This same challenging question also comes into play when the question of “What happens to babies who are killed in abortions?”

    Your thoughts here?

    Pax

    1. An essay I ran across some time ago proposed the example of a catechumen who dies before baptism as a model we might follow here. We would have good reason to hope for such an individual’s salvation.

      In a similar way, we might hope for the salvation of an infant who dies or is miscarried before his/her parents can have him/her baptized…and then the author took it a step further, and suggested that even in cases where the parents would not have had any such intentions (e.g. abortion) the guardian angel might also stand in that role.

      If correct, that would effectively cover the whole population prior to the age of reason, and eliminate the need for Limbo altogether.

  5. I have the hardest, hardest, hardest time in believing that unbaptized babies will ‘not’ go to heaven, like those of you are saying. If the catechism, and the prayers that are said at the funeral of unbaptized babies says that “they are entrusted to the mercy of God”, how then can we even think that God will send them to any other place than heaven ???

    Also…….is there anywhere that says that a person has to be baptized before they die ? I do not know the answer to that, but when I hear the church saying that …”There is no salvation outside of the Catholic Church”, and since The Church consist of 3 places…….Heaven (The Church Triumphant), Purgatory (The Church Suffering), Earth (The Church Militant), then I think that it can be surmised that a soul can be baptized anywhere before Heaven. Does this sound crazy to anyone ?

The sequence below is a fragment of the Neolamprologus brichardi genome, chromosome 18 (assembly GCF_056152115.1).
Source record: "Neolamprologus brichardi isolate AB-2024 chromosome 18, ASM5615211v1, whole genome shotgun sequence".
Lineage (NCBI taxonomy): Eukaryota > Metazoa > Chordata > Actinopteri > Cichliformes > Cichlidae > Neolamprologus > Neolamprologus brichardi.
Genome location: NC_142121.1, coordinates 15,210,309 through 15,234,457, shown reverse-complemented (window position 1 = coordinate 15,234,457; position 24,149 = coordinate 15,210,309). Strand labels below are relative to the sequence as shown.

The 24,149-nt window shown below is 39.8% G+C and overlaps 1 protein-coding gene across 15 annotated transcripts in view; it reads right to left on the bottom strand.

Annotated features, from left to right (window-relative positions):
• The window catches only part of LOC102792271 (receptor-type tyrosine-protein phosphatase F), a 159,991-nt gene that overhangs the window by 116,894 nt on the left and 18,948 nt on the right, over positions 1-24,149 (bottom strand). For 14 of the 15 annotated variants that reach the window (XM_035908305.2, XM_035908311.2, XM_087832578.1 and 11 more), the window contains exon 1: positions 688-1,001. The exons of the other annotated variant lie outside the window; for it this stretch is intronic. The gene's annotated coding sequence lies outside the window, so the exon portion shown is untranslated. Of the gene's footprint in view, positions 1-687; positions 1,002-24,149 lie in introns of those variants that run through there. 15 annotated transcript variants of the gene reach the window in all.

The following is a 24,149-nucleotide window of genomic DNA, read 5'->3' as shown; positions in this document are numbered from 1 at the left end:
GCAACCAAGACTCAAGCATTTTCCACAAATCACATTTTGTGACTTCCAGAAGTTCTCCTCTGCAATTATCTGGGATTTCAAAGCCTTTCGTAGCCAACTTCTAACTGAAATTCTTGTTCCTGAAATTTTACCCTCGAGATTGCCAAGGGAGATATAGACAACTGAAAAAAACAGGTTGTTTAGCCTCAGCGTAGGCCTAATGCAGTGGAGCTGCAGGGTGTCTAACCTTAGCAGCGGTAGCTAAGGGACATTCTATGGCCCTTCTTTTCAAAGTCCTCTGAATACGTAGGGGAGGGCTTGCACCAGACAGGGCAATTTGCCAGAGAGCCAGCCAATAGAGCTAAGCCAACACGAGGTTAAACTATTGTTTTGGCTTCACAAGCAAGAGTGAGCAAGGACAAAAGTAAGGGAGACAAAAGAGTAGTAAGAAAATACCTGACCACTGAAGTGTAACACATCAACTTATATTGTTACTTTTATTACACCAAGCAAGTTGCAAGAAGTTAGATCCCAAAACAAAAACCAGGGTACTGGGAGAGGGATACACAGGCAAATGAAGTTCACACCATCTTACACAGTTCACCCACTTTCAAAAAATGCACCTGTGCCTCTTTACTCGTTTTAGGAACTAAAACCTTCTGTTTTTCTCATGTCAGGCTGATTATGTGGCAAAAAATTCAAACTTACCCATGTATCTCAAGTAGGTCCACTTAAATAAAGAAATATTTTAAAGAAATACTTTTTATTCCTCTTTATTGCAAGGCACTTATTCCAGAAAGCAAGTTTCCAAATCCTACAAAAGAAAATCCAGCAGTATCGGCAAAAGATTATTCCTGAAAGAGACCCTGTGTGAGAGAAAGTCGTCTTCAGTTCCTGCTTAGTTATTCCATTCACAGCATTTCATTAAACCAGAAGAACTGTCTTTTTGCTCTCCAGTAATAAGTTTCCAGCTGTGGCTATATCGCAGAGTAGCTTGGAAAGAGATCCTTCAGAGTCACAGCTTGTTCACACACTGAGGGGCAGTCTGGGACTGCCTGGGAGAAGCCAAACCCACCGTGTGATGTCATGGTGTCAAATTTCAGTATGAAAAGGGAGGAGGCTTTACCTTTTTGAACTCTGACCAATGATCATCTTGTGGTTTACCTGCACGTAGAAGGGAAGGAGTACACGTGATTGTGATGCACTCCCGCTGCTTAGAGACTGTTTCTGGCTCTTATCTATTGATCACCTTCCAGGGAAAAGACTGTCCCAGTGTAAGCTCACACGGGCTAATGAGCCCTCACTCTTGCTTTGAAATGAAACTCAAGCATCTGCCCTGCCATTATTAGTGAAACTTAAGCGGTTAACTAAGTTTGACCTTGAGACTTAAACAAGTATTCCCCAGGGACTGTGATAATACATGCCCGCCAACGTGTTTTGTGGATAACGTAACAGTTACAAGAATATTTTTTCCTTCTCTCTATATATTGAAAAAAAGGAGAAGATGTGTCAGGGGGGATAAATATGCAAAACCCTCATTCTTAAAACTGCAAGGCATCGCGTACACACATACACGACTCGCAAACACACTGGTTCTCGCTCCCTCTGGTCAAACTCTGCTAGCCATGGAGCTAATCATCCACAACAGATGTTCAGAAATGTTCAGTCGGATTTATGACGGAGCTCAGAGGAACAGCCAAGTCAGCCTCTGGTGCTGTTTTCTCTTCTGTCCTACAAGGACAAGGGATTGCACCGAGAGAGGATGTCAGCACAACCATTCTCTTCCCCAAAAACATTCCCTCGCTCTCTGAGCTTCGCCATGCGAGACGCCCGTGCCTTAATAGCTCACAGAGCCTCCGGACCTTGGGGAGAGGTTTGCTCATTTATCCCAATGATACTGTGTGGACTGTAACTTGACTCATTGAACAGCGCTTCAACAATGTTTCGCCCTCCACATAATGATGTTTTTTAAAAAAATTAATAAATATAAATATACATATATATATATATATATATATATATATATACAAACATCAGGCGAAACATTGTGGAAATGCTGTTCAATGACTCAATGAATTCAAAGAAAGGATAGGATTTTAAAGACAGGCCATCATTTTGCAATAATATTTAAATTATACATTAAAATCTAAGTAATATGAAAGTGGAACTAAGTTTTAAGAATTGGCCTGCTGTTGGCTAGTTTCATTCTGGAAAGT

1. Infants are in Adam when he sinned and are participants in his sin. This is beyond dispute. So, being that we cannot see the work of the Spirit on these infants, we commend them to God’s mercy and in so doing, do not presume upon it.

      1. Again, that sounds very much like the Catholic Doctrine, Craig.

        Do you see a difference between what you said and this?

        1261 As regards children who have died without Baptism, the Church can only entrust them to the mercy of God, as she does in her funeral rites for them. Indeed, the great mercy of God who desires that all men should be saved, and Jesus’ tenderness toward children which caused him to say: “Let the children come to me, do not hinder them,”64 allow us to hope that there is a way of salvation for children who have died without Baptism. All the more urgent is the Church’s call not to prevent little children coming to Christ through the gift of holy Baptism.